Public Debt and the Birth of the Democratic State: France and Great Britain, 1688-1789

By David Stasavage | Go to book overview

Appendix

This appendix derives the results of the legislative bargaining model presented in Chapter 2. I deal first with the general case, before then finding equilibria for specific configurations of parameters (Examples 1 to 4). In any subgame perfect equilibrium of the legislative bargaining game, each player will maximize his or her utility subject to the constraint of offering another player at least his or her continuation value, which is the expected utility from voting against a proposal and continuing to the next round. In an equilibrium where player A offers to player B, player C offers to player B, and player B offers to player A, the three continuation constraints A1A3 would need to be satisfied. These equations represent the continuation constraints for player A’s offer to B, player C’s offer to B, and player B’s offer to A, respectively. For each of the examples considered in this paper, there is a subgame perfect equilibrium with this pattern of offers. In many cases there is also a subgame perfect equilibrium with the following sequence of offers: A→B, C→B, B→C, but as described in the text, in most cases the proposals in this equilibrium are identical to those where C offers to A. Player B makes the same proposal regardless of whether he or she offers to player A or player C, and so I do not consider this possibility here.

-183-

Notes for this page

Add a new note
If you are trying to select text to create highlights or citations, remember that you must now click or tap on the first word, and then click or tap on the last word.
One moment ...
Default project is now your active project.
Project items
Notes
Cite this page

Cited page

Style
Citations are available only to our active members.
Buy instant access to cite pages or passages in MLA 8, MLA 7, APA and Chicago citation styles.

(Einhorn, 1992, p. 25)

(Einhorn 25)

(Einhorn 25)

1. Lois J. Einhorn, Abraham Lincoln, the Orator: Penetrating the Lincoln Legend (Westport, CT: Greenwood Press, 1992), 25, http://www.questia.com/read/27419298.

Note: primary sources have slightly different requirements for citation. Please see these guidelines for more information.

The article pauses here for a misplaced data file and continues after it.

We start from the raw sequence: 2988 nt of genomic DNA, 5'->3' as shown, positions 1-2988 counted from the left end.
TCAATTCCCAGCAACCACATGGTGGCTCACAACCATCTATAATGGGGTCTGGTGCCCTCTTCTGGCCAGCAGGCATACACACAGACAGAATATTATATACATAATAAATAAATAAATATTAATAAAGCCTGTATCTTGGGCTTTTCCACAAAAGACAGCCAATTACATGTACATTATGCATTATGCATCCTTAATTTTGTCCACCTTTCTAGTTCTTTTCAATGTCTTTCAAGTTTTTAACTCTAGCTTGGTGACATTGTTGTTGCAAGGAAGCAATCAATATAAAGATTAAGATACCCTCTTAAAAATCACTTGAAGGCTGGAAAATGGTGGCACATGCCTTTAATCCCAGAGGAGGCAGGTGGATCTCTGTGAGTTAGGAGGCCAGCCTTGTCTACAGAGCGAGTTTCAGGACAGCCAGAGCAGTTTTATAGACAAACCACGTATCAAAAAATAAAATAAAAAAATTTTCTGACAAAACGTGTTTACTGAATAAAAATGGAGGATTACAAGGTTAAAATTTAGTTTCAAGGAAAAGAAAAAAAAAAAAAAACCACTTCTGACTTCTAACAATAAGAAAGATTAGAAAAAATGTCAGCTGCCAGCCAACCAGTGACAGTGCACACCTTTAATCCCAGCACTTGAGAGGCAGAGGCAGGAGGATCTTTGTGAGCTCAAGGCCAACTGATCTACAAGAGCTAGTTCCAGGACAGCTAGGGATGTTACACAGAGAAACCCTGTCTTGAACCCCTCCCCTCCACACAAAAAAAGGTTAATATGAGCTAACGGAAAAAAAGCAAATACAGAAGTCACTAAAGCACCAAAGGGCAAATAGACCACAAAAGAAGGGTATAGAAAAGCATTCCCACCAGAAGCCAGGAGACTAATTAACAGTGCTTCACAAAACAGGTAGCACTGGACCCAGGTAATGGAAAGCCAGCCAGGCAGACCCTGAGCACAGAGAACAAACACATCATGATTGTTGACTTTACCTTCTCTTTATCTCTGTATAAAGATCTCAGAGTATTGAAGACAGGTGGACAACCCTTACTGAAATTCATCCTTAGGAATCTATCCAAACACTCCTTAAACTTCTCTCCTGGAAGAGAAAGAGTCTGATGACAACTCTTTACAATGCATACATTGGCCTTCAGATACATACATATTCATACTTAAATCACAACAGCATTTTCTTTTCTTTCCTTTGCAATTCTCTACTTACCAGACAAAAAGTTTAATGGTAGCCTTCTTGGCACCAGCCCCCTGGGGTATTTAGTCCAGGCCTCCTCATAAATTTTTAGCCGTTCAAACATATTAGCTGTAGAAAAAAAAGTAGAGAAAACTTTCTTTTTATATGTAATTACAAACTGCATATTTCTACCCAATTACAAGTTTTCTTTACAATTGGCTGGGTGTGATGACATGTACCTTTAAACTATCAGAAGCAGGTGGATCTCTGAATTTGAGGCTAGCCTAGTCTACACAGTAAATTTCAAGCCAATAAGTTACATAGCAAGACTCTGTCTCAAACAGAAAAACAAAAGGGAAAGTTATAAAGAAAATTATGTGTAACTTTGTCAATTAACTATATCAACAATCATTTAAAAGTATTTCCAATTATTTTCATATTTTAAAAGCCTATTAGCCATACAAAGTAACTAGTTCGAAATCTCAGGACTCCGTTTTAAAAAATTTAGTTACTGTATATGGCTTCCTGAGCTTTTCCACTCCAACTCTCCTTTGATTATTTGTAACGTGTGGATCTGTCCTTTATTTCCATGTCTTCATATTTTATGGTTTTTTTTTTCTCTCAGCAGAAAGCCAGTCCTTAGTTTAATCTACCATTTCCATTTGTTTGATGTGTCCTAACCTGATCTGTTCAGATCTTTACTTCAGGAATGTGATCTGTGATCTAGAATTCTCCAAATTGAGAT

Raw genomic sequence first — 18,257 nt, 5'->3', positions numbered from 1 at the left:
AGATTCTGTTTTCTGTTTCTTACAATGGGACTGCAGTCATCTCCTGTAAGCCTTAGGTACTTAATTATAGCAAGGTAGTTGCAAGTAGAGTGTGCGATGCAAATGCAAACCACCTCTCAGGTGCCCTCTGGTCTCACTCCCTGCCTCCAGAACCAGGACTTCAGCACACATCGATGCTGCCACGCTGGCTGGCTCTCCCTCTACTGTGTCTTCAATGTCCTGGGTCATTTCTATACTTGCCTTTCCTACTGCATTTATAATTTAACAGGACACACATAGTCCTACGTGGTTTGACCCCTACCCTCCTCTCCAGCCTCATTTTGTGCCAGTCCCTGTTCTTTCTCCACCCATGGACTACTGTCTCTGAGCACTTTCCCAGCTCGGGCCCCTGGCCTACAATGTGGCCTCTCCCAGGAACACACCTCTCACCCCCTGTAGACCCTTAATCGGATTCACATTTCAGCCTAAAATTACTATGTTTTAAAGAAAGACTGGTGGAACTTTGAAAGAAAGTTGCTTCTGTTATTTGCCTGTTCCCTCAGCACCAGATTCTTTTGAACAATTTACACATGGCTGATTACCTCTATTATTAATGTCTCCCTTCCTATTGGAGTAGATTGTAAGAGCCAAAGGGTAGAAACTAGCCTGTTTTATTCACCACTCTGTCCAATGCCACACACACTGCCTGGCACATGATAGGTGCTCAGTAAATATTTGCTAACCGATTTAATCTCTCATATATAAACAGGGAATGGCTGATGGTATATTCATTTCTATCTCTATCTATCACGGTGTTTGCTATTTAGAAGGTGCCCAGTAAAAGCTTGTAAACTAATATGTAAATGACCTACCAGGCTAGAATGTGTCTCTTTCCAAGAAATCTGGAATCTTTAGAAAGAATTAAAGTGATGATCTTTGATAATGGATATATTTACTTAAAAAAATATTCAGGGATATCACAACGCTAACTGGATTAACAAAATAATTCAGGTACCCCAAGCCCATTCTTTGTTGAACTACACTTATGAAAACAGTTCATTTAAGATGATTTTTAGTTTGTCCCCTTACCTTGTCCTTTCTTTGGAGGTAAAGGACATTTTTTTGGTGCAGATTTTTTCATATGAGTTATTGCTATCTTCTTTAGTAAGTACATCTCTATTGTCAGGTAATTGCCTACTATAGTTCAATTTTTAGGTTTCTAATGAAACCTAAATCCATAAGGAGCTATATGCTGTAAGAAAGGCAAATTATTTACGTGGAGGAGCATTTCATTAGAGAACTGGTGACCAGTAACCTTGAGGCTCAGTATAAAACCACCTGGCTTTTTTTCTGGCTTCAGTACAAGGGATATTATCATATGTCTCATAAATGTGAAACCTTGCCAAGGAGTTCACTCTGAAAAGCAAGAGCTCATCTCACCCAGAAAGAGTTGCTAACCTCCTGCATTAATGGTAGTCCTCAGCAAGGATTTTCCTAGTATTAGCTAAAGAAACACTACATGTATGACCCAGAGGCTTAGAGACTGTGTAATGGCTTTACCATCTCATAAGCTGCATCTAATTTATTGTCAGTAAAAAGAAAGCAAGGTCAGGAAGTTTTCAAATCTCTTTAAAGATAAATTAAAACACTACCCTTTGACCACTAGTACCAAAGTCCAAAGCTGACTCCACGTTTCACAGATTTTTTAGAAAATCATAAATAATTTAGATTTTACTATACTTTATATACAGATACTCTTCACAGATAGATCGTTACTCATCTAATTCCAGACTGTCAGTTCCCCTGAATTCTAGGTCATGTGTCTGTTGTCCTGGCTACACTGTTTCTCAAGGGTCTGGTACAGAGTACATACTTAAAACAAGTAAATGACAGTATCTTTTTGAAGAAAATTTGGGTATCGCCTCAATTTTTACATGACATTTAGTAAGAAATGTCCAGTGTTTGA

Cited page

Bookmark this page
Public Debt and the Birth of the Democratic State: France and Great Britain, 1688-1789
Table of contents

Table of contents

Settings

Settings

Typeface
Text size Smaller Larger Reset View mode
Search within

Search within this book

Look up

Look up a word

  • Dictionary
  • Thesaurus
Please submit a word or phrase above.
Print this page

Print this page

Why can't I print more than one page at a time?

Help
Full screen
Items saved from this book
  • Bookmarks
  • Highlights & Notes
  • Citations
/ 210

matching results for page

    Questia reader help

    How to highlight and cite specific passages

    1. Click or tap the first word you want to select.
    2. Click or tap the last word you want to select, and you’ll see everything in between get selected.
    3. You’ll then get a menu of options like creating a highlight or a citation from that passage of text.

    OK, got it!

    Cited passage

    Style
    Citations are available only to our active members.
    Buy instant access to cite pages or passages in MLA 8, MLA 7, APA and Chicago citation styles.

    "Portraying himself as an honest, ordinary person helped Lincoln identify with his audiences." (Einhorn, 1992, p. 25).

    "Portraying himself as an honest, ordinary person helped Lincoln identify with his audiences." (Einhorn 25)

    "Portraying himself as an honest, ordinary person helped Lincoln identify with his audiences." (Einhorn 25)

    "Portraying himself as an honest, ordinary person helped Lincoln identify with his audiences."1

    1. Lois J. Einhorn, Abraham Lincoln, the Orator: Penetrating the Lincoln Legend (Westport, CT: Greenwood Press, 1992), 25, http://www.questia.com/read/27419298.

    Cited passage

    Thanks for trying Questia!

    Please continue trying out our research tools, but please note, full functionality is available only to our active members.

    Your work will be lost once you leave this Web page.

    Buy instant access to save your work.

    Already a member? Log in now.

    Search by... Author
    Show... All Results Primary Sources Peer-reviewed

    Oops!

    An unknown error has occurred. Please click the button below to reload the page. If the problem persists, please try again in a little while.